II

On August 15, 1971, the President of the United States, in an effort to reduce the country's balance-of-payments deficit and to strengthen its economic position, issued Proclamation 4074, 3 C.F.R. 60 (1971-1975 Compilation), Reprinted in 85 Stat. 926 (1971). The Proclamation, which became effective the following day, imposed a ten percent import surcharge on foreign-produced goods brought into the United States. In a related move, Congress thereafter enacted § 48(a)(7)*fn2 of the Internal Revenue Code of 1954 which temporarily limited the investment tax credit (See I.R.C. § 38) to items produced in the United States. Section 48(a)(7) denied the investment tax credit to foreign-made goods "acquired pursuant to an order placed on or before the date of termination of Proclamation 4074 . . .." On December 20, 1971, the President terminated Proclamation 4074. See Presidential Proclamation 4098, 3 C.F.R. 94 (1971-1975 Compilation), Reprinted in 86 Stat. 1591 (1971). Thus, foreign-manufactured goods acquired pursuant to an "order" placed between August 16, 1971, and December 20, 1971, are ineligible for the investment tax credit.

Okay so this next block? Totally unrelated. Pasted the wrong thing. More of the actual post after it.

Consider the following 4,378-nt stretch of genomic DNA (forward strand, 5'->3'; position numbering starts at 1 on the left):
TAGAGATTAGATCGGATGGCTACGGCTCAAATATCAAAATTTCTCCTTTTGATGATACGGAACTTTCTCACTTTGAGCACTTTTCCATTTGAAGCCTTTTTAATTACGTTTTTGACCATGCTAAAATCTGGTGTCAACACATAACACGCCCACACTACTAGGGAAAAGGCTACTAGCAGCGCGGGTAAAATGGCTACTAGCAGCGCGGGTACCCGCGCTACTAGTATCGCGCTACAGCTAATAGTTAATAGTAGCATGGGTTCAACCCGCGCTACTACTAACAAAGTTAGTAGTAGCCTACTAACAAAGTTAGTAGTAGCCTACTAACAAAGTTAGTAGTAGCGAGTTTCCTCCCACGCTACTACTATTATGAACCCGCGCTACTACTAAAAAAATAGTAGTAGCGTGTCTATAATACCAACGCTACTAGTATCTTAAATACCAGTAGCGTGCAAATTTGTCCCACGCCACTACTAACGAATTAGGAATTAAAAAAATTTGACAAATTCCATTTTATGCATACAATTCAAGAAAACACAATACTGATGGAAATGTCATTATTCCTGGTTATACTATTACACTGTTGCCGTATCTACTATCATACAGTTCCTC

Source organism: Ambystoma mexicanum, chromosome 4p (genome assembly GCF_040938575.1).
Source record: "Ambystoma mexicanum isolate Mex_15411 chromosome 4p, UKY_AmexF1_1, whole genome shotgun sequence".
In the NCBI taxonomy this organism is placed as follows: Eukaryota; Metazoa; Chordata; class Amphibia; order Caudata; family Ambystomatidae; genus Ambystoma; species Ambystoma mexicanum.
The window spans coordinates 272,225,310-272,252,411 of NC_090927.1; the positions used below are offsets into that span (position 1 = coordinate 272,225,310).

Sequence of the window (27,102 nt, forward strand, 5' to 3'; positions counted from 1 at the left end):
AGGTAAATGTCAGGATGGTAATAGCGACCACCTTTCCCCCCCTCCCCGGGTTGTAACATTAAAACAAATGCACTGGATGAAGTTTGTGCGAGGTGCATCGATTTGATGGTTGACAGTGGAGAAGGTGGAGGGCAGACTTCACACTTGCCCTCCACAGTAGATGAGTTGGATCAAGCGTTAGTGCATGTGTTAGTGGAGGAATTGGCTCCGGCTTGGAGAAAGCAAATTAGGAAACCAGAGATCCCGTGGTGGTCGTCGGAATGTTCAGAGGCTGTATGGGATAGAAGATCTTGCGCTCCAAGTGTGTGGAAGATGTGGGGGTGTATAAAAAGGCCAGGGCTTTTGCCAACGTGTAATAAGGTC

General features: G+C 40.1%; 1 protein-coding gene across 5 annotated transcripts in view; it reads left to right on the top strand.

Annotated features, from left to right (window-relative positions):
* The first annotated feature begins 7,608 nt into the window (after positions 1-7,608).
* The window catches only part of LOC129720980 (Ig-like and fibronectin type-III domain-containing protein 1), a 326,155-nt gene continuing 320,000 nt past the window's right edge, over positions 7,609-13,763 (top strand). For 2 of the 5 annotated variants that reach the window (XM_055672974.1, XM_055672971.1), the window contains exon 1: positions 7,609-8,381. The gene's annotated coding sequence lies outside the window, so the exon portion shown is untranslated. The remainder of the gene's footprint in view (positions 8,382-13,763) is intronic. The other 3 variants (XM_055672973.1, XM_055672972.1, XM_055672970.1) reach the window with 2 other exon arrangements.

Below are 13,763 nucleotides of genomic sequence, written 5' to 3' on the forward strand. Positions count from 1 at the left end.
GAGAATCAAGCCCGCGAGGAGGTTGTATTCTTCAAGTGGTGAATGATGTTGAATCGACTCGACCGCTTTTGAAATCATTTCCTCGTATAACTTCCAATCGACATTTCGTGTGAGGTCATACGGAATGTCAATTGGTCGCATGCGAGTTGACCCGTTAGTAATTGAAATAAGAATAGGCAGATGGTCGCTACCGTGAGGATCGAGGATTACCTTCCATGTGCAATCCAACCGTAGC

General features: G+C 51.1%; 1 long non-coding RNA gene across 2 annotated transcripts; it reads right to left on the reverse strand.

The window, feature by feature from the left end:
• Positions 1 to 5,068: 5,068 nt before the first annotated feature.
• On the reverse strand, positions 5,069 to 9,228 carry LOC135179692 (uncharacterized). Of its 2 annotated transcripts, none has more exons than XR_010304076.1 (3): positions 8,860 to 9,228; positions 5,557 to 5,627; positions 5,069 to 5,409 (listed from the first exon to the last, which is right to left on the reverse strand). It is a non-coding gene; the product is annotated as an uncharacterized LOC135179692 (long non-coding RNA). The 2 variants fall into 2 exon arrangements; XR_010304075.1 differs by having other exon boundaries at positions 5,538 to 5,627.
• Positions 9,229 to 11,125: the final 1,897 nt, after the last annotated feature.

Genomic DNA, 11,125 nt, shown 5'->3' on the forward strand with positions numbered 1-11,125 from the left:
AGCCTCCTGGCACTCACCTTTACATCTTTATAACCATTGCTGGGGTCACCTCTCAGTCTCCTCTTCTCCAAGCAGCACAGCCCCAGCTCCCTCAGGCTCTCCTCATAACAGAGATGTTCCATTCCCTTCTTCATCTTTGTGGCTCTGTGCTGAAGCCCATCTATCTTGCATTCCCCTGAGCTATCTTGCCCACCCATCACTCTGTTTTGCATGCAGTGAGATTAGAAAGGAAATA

The sole issue presented by this appeal is whether taxpayer "ordered" the Maid of the Mist III on or before December 20, 1971, or at a time during which the investment tax credit on foreign-produced goods was suspended. The ...